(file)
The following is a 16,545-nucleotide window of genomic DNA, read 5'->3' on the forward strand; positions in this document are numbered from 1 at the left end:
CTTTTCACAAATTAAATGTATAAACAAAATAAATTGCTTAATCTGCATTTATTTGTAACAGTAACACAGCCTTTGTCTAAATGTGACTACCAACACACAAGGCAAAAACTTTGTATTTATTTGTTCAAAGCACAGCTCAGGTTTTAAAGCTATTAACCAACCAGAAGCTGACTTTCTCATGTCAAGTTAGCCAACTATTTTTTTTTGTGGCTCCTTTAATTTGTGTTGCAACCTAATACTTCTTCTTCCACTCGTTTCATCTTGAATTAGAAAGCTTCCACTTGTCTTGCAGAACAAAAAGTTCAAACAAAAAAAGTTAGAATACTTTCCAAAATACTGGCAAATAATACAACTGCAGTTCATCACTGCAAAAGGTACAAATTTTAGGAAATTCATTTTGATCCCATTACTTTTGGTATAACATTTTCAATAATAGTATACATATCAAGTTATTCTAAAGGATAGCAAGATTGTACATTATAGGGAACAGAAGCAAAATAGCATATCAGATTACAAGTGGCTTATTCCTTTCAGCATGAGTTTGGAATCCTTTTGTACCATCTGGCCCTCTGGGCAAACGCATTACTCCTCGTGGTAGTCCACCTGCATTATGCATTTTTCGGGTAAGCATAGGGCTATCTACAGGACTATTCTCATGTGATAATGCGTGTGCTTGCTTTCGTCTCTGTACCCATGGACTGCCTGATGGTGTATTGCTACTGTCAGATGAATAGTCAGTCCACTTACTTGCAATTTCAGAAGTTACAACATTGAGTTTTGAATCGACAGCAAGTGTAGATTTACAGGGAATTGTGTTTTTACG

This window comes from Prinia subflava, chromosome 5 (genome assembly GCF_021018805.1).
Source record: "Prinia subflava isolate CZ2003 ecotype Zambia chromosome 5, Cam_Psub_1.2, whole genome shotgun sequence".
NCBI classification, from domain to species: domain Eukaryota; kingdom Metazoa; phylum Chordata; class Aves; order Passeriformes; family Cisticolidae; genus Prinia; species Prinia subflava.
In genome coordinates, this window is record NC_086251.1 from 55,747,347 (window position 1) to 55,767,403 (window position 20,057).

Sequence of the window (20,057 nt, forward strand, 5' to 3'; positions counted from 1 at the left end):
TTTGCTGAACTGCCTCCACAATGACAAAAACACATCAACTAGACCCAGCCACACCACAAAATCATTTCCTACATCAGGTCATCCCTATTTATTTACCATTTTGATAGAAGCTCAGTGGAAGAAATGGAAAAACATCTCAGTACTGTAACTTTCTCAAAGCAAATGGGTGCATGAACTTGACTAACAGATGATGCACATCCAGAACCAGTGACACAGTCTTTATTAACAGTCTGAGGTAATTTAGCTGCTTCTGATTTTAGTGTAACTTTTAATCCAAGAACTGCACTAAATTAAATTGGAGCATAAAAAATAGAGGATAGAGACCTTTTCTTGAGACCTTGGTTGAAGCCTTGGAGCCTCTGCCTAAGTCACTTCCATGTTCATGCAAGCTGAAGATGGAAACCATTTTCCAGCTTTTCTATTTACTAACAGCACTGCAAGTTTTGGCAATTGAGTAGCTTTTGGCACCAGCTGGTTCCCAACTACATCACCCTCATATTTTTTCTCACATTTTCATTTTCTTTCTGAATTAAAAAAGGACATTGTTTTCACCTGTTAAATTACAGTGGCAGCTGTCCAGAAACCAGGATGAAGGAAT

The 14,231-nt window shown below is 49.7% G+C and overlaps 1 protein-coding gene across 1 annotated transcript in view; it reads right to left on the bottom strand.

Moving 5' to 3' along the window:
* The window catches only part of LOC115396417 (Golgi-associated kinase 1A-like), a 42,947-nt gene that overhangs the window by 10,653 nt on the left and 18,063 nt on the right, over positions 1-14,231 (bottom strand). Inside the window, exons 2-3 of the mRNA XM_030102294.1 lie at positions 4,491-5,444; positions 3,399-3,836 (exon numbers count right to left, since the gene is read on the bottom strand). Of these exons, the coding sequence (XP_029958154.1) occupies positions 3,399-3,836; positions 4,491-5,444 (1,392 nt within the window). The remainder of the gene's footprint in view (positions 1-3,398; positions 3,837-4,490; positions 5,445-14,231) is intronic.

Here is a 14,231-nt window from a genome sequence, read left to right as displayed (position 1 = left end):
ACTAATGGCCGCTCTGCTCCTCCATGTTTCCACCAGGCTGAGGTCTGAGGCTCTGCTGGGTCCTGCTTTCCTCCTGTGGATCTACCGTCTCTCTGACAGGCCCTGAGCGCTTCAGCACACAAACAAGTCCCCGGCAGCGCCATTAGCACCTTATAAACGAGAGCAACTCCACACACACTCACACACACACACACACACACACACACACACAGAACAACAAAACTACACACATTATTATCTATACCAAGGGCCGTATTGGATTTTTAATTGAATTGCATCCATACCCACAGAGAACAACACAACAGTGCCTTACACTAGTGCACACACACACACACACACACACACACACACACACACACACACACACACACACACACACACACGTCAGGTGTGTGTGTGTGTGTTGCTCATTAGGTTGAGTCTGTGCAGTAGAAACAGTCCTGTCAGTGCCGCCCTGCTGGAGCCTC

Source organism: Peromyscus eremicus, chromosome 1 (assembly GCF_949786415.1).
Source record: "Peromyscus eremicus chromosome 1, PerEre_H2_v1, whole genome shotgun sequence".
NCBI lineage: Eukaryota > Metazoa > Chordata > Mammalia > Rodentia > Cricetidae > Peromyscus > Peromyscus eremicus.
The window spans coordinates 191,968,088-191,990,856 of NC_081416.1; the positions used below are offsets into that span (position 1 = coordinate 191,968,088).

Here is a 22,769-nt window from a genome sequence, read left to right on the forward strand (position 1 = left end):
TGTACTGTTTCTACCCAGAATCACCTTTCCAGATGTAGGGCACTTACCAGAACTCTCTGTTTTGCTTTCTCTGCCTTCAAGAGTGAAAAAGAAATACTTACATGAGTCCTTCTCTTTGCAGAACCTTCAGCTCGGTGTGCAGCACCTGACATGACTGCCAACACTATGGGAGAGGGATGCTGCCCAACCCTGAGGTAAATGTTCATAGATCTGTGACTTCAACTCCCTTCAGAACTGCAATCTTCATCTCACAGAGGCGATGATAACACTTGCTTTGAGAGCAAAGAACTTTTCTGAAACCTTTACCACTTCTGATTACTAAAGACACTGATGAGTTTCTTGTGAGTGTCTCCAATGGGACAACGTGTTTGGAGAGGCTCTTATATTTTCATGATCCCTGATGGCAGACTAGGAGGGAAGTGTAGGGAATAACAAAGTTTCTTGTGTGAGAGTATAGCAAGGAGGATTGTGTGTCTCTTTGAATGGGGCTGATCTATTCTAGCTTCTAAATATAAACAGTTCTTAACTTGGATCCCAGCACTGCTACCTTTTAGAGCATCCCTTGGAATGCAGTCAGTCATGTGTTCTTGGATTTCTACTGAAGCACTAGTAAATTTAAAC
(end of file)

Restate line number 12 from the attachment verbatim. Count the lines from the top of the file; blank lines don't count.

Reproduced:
Here is a 14,231-nt window from a genome sequence, read left to right as displayed (position 1 = left end):